AWIS member Dr. Joanne Kamens

Addressing Harassment in STEM at the Systemic Level

By Joanne Kamens

AWIS is a founding member of the Societies Consortium on Sexual Harassment in STEMM which was formed in response to the 2018 NASEM report on the persistent issue of sexual harassment in STEM. The consortium’s mission is to address harassment in all its forms and intersectionalities.

I am currently serving as AWIS’s representative to the Societies Consortium Leadership Council and recently attended the 5th annual convening of the Consortium along with Meredith Gibson, CEO of AWIS. The convening was hosted by the American Geophysical Union and included a diverse representation of society leadership, academic senior administration, DEI knowledge experts, funder representatives and early career voices.

The convening had a very timely theme – Advancing the Future of STEMM: Transforming the Threat of Gender/Race DEI Retrenchment into an Opportunity for Systemic Change – and was guided by three objectives:

  1. Defang DEI backlash—Societies will consider their role in catalyzing ecosystem-wide progress toward gender and intersecting racial equity, diversity, and inclusion in STEMM.
  2. Explore strategies for how societies individually, and through the Consortium, can empower graduate student and early-career leaders of marginalized gender and race, to advance a future of STEMM equity, ethics, and excellence.
  3. Continue to focus on courageous, transformative, and ethical leadership–and how to pivot from principles to policies to concrete and sustainable action, advancing gender and intersecting racial equity, diversity, and inclusion.

The keynote by Holden Thorp, Editor-In-Chief of the Science Family of Journals was moderated by the amazing Shirley Malcom, SEA Change Director AAAS and Consortium Co-Vice Chair. It was inspiring to hear these leaders talk bluntly and openly about the lack of diversity, equity and inclusion in our academic science infrastructure and their calls for change.

I particularly appreciated Dr. Thorp’s discussion about the “hidden curriculum” of scientific success. Those are the things that members of marginalized groups don’t always get to know and therefore have less chance to succeed. For example, reach out to talk with editors and grant managers to get advice and guidance before writing or submitting papers and grants. Those who are “in the know” know how impactful this is.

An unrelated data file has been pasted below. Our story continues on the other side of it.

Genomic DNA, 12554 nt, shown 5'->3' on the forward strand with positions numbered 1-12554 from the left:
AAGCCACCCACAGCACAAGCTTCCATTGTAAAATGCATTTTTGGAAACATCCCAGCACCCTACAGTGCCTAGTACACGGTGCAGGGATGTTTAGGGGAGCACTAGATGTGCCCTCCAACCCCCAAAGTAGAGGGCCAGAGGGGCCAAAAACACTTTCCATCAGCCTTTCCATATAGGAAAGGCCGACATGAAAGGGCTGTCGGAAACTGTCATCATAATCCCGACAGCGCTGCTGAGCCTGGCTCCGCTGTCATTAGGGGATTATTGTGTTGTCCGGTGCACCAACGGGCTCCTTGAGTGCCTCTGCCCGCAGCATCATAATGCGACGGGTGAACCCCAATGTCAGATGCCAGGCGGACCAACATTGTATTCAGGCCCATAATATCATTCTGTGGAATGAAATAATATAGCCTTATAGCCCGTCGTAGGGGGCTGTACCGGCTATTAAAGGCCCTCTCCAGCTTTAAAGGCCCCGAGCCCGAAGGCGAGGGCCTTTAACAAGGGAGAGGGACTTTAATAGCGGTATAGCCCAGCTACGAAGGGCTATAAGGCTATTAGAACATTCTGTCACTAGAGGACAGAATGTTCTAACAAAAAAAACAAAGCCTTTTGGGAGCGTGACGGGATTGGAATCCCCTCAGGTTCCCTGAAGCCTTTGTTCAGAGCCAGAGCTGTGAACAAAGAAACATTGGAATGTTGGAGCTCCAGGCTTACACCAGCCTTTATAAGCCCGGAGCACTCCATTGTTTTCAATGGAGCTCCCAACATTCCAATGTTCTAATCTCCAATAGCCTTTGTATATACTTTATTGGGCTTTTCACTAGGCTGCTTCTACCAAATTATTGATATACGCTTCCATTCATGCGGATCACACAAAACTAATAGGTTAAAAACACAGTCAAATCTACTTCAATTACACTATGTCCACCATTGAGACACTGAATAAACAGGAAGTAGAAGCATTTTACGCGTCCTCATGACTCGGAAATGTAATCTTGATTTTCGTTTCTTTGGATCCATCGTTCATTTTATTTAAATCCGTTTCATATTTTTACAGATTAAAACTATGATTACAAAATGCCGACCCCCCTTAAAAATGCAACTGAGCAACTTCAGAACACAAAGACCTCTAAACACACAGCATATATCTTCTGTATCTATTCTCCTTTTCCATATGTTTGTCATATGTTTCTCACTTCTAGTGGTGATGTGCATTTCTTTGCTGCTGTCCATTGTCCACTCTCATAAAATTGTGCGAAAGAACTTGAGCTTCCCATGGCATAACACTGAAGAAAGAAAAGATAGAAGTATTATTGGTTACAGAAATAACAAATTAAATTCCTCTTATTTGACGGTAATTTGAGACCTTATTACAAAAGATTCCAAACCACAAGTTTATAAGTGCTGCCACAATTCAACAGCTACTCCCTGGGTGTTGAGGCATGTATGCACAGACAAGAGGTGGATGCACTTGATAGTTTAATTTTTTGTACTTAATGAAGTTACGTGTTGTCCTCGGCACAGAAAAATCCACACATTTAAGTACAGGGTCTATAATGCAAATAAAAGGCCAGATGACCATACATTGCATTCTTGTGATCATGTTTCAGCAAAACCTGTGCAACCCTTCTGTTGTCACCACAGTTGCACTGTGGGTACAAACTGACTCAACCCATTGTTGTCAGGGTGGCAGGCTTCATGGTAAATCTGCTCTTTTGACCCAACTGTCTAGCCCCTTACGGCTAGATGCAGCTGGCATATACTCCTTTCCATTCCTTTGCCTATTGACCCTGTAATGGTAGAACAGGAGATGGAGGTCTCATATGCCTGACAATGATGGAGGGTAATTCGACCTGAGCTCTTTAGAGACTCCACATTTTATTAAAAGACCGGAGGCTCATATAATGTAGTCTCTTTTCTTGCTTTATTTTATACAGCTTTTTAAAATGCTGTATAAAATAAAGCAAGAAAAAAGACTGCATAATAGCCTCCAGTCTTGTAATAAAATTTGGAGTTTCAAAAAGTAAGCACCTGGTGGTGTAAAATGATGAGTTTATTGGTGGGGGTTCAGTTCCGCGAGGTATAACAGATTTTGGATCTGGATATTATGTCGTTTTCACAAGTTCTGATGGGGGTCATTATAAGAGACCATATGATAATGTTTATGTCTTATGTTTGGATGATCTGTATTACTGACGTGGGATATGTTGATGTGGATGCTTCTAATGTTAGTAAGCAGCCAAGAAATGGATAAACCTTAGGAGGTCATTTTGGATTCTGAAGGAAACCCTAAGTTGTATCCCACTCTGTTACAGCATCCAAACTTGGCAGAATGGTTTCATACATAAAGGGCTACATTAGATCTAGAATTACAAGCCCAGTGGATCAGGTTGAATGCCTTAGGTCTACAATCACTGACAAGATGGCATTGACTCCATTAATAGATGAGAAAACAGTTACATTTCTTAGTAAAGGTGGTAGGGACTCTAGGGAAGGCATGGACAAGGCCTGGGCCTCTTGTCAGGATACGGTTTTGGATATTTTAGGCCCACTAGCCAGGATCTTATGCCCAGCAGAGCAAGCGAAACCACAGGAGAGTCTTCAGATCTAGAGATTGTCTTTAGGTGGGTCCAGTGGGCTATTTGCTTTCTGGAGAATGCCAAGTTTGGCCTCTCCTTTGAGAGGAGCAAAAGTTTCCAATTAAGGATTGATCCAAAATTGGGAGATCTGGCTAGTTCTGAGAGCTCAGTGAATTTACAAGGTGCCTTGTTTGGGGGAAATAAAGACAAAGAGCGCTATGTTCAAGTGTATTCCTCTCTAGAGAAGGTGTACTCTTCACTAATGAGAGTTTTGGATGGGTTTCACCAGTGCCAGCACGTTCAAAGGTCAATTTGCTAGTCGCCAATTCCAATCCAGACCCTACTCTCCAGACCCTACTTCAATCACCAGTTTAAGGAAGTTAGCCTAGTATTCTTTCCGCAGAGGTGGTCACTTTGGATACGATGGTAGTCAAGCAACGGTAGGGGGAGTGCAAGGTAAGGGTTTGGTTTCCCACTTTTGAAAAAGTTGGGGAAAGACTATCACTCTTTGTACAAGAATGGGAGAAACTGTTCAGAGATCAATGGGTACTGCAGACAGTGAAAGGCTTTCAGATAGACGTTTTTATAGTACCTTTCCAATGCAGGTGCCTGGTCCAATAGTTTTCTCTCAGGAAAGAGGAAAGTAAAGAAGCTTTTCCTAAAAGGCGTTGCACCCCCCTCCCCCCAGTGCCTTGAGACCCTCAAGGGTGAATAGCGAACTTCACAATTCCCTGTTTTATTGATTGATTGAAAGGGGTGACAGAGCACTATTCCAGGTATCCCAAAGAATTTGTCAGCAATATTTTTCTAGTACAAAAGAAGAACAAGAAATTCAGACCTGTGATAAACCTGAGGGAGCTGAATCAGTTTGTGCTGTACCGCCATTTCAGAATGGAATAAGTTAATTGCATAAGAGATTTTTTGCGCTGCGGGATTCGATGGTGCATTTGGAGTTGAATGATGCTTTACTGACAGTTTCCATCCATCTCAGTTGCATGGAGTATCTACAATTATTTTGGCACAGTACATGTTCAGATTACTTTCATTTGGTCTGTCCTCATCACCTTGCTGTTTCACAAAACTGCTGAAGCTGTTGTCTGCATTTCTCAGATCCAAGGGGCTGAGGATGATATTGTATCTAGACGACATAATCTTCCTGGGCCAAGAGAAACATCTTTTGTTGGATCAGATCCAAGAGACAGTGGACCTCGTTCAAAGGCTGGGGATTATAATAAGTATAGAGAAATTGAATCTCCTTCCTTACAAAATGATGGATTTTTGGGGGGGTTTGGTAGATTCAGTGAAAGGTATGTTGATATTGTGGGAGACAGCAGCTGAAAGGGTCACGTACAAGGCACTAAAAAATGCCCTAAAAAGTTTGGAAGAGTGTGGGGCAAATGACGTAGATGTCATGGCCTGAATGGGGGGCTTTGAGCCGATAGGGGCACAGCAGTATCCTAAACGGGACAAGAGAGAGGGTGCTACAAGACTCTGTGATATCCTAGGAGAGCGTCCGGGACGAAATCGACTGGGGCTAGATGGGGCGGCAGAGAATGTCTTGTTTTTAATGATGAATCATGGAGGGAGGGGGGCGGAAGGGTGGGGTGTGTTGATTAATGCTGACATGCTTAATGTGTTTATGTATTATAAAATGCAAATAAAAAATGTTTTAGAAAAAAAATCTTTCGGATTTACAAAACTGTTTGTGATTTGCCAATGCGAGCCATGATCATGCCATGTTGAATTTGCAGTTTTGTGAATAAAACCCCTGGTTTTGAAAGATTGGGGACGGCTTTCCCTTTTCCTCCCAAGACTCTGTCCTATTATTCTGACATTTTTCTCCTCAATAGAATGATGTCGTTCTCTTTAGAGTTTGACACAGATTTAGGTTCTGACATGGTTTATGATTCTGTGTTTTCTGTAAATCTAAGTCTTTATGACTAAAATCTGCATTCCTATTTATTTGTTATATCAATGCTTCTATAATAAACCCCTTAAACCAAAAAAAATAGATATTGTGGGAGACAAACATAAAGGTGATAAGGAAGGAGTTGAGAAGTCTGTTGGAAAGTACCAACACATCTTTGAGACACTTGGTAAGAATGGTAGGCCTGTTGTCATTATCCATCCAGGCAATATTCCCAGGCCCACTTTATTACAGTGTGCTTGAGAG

There were a series of panels and breakout sessions focused on action and solutions. I facilitated a session with Dr. Lindsey Malcom-Piqueux, Assistant VP of Diversity, Equity, Inclusion, & Assessment at Caltech on “Empowering Early Career Voices & Leadership.” Dr. Malcolm-Piqueux and I were asked to use the breakout time to identify lessons on how scientific societies can welcome and elevate the voices of early career professionals in ways that benefit their career advancement, as well as the society/field. Some of the ideas that were generated in our session included:

  • Reward, credit, travel support and incentives for participation in culture change initiatives.
  • Include more earlier career scientists on boards and in leadership of societies.
  • Implement cross organizational group mentoring programs (e.g hosted by societies, such as our AWIS Mentoring Circles)
  • Shift to term limits in society leadership roles as a requirement.
  • Base awards on the full scientist, not just the scientific part of their career.
  • Uncover the “hidden agendas” of involvement – the volunteer roadmap should be clear with clear, inclusive entry points to participation.

The Societies Consortium has spearheaded a project to drive change around harassment and particularly around the practice of “pass the harasser.” Universities sometimes withhold tenure or silently terminate harassers allowing them to rapidly seek (and obtain) employment elsewhere. The Ethical Transparency Tool (ETT) is designed to “support AAU’s harassment prevention principles and the recommendations of NASEM’s June 2018 report on sexual harassment of women in academic science, engineering, and medicine by helping to create a norm of transparency about findings of misconduct against a person, across the higher-education and research ecosystem of societies, institutions of higher education, and other research organizations. This tool covers sexual, gender, and racial misconduct — as well as professional licensure, financial, and research misconduct to maximize its utility.”

These careful, collaborative efforts by extraordinary leaders will improve the STEMM ecosystem so all are welcomed, supported and treated ethically. Review the actionable and useful resources available on the consortium website. If you want to get involved, consider seeking a leadership role in your scientific societies and make sure they join the Consortium. Offer your voice to this work.